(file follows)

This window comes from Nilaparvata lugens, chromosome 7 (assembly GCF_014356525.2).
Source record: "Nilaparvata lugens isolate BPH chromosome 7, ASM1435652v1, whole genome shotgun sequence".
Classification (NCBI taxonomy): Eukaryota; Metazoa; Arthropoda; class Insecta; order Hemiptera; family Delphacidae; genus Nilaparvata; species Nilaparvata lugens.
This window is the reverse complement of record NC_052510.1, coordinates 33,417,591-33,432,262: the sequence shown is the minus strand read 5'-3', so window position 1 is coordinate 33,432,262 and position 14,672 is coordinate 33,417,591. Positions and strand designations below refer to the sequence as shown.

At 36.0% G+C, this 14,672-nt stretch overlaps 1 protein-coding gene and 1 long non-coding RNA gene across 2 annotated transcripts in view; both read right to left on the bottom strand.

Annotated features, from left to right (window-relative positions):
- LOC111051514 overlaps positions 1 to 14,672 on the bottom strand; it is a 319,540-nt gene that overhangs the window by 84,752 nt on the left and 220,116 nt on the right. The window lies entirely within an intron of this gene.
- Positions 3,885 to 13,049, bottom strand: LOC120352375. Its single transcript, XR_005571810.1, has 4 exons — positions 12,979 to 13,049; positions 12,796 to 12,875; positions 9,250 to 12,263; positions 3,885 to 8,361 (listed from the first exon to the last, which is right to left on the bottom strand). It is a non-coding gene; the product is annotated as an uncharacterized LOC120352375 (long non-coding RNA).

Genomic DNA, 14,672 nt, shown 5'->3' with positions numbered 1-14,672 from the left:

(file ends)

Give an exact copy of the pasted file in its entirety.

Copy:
This window comes from Nilaparvata lugens, chromosome 7 (assembly GCF_014356525.2).
Source record: "Nilaparvata lugens isolate BPH chromosome 7, ASM1435652v1, whole genome shotgun sequence".
Classification (NCBI taxonomy): Eukaryota; Metazoa; Arthropoda; class Insecta; order Hemiptera; family Delphacidae; genus Nilaparvata; species Nilaparvata lugens.
This window is the reverse complement of record NC_052510.1, coordinates 33,417,591-33,432,262: the sequence shown is the minus strand read 5'-3', so window position 1 is coordinate 33,432,262 and position 14,672 is coordinate 33,417,591. Positions and strand designations below refer to the sequence as shown.

At 36.0% G+C, this 14,672-nt stretch overlaps 1 protein-coding gene and 1 long non-coding RNA gene across 2 annotated transcripts in view; both read right to left on the bottom strand.

Annotated features, from left to right (window-relative positions):
- LOC111051514 overlaps positions 1 to 14,672 on the bottom strand; it is a 319,540-nt gene that overhangs the window by 84,752 nt on the left and 220,116 nt on the right. The window lies entirely within an intron of this gene.
- Positions 3,885 to 13,049, bottom strand: LOC120352375. Its single transcript, XR_005571810.1, has 4 exons — positions 12,979 to 13,049; positions 12,796 to 12,875; positions 9,250 to 12,263; positions 3,885 to 8,361 (listed from the first exon to the last, which is right to left on the bottom strand). It is a non-coding gene; the product is annotated as an uncharacterized LOC120352375 (long non-coding RNA).

Genomic DNA, 14,672 nt, shown 5'->3' with positions numbered 1-14,672 from the left: